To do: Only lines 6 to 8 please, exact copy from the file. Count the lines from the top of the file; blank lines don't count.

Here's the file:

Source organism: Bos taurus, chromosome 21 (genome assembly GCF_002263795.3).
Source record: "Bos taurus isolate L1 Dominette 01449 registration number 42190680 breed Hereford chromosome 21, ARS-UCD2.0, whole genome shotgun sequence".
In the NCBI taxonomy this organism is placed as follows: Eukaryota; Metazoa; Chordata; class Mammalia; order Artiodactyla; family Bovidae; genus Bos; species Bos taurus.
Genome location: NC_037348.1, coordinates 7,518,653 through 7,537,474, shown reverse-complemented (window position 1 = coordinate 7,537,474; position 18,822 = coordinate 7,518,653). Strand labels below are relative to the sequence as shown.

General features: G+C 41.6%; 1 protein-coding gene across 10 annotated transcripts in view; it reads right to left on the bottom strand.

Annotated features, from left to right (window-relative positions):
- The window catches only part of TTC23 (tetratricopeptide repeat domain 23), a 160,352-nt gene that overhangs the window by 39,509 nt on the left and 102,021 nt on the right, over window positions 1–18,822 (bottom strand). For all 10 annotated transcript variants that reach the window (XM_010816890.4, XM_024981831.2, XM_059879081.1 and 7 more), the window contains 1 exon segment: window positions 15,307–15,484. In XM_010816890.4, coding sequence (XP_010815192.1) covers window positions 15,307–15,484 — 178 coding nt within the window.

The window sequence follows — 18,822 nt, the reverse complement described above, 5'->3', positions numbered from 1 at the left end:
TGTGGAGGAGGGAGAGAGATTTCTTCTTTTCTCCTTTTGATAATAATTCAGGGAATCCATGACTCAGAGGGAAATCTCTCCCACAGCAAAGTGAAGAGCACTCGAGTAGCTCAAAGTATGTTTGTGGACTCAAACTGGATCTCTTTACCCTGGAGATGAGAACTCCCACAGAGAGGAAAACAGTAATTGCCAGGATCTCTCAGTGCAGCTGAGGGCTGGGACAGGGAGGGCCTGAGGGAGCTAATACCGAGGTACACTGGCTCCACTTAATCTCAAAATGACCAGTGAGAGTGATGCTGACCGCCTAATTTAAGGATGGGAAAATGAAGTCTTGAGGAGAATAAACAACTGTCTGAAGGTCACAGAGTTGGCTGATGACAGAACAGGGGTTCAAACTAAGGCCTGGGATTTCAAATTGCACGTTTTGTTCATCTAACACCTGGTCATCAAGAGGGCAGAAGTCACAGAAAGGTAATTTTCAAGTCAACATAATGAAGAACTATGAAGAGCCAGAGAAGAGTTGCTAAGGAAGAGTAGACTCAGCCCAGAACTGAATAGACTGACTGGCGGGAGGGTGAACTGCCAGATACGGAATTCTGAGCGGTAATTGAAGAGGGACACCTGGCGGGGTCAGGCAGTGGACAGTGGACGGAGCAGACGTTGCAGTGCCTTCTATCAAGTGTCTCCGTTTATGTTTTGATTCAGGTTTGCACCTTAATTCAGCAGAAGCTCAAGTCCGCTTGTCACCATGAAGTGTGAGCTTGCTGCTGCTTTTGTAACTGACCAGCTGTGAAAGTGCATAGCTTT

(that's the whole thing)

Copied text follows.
Annotated features, from left to right (window-relative positions):
- The window catches only part of TTC23 (tetratricopeptide repeat domain 23), a 160,352-nt gene that overhangs the window by 39,509 nt on the left and 102,021 nt on the right, over window positions 1–18,822 (bottom strand). For all 10 annotated transcript variants that reach the window (XM_010816890.4, XM_024981831.2, XM_059879081.1 and 7 more), the window contains 1 exon segment: window positions 15,307–15,484. In XM_010816890.4, coding sequence (XP_010815192.1) covers window positions 15,307–15,484 — 178 coding nt within the window.

The window sequence follows — 18,822 nt, the reverse complement described above, 5'->3', positions numbered from 1 at the left end: